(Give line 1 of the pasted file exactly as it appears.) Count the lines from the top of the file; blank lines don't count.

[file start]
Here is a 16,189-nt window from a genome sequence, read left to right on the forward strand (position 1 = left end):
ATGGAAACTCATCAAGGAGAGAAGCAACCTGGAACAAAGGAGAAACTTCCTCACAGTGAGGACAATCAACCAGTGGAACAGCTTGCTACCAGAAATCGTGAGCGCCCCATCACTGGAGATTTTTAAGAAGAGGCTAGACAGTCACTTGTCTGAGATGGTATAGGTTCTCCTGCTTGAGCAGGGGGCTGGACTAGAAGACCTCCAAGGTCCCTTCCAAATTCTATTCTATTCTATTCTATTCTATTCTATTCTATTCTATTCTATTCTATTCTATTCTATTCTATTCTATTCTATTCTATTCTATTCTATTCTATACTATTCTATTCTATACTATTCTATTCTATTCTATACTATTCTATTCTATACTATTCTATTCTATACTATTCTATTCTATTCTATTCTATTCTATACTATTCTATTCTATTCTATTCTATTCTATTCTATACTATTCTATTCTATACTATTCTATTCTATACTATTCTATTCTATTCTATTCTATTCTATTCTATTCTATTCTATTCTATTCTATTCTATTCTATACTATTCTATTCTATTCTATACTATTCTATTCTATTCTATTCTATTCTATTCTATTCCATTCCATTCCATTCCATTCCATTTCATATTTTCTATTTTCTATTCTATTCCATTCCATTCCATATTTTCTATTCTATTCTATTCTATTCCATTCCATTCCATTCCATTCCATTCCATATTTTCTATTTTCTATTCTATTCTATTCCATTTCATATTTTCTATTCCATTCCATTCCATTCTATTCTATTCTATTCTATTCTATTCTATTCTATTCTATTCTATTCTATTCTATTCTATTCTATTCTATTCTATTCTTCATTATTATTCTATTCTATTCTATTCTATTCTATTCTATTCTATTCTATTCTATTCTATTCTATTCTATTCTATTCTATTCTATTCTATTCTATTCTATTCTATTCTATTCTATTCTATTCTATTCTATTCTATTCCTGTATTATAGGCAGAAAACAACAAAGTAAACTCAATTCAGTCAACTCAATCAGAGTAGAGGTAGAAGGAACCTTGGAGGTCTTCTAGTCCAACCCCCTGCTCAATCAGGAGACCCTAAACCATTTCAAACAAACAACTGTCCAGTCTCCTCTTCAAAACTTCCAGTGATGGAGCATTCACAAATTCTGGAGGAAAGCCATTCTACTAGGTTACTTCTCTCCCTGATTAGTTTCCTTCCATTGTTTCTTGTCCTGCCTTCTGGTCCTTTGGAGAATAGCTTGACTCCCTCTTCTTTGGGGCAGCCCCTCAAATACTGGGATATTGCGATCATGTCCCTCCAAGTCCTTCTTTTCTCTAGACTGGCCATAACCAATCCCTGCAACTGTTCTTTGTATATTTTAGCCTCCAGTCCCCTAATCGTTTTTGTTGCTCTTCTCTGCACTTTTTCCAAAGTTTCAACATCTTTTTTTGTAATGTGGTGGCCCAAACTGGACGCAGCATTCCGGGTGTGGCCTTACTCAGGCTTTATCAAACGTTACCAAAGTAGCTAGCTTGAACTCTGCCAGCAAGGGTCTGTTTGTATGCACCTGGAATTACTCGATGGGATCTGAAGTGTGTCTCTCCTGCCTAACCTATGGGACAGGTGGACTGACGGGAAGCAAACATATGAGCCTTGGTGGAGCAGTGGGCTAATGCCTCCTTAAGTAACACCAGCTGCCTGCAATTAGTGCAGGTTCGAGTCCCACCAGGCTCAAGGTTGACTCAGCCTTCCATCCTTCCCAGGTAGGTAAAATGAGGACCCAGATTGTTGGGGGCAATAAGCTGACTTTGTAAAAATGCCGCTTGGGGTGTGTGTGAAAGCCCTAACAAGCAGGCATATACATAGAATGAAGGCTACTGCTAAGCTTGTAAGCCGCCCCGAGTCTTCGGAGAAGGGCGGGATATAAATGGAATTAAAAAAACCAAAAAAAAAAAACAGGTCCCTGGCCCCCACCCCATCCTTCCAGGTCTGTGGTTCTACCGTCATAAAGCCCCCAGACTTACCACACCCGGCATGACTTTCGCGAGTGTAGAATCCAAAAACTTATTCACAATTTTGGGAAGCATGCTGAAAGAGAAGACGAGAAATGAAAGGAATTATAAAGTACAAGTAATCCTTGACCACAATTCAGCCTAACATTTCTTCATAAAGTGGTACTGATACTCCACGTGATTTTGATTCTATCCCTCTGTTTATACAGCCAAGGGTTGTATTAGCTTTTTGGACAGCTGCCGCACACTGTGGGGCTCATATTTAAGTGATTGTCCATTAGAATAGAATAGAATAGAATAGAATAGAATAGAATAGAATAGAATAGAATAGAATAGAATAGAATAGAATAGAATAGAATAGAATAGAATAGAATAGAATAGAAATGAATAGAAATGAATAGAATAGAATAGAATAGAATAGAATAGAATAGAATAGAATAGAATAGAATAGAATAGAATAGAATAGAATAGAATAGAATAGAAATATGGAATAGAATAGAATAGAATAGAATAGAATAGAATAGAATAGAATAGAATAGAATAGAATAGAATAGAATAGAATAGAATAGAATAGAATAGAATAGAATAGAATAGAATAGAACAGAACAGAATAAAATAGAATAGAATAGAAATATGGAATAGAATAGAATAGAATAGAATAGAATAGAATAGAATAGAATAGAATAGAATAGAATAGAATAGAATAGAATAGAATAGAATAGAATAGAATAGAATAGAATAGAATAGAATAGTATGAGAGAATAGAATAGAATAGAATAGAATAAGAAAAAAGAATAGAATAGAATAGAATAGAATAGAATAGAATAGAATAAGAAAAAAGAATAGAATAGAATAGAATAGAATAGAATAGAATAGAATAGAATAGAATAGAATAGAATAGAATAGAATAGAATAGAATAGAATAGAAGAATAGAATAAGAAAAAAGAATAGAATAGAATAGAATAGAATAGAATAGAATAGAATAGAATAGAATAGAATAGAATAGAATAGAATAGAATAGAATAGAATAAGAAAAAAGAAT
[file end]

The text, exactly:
Here is a 16,189-nt window from a genome sequence, read left to right on the forward strand (position 1 = left end):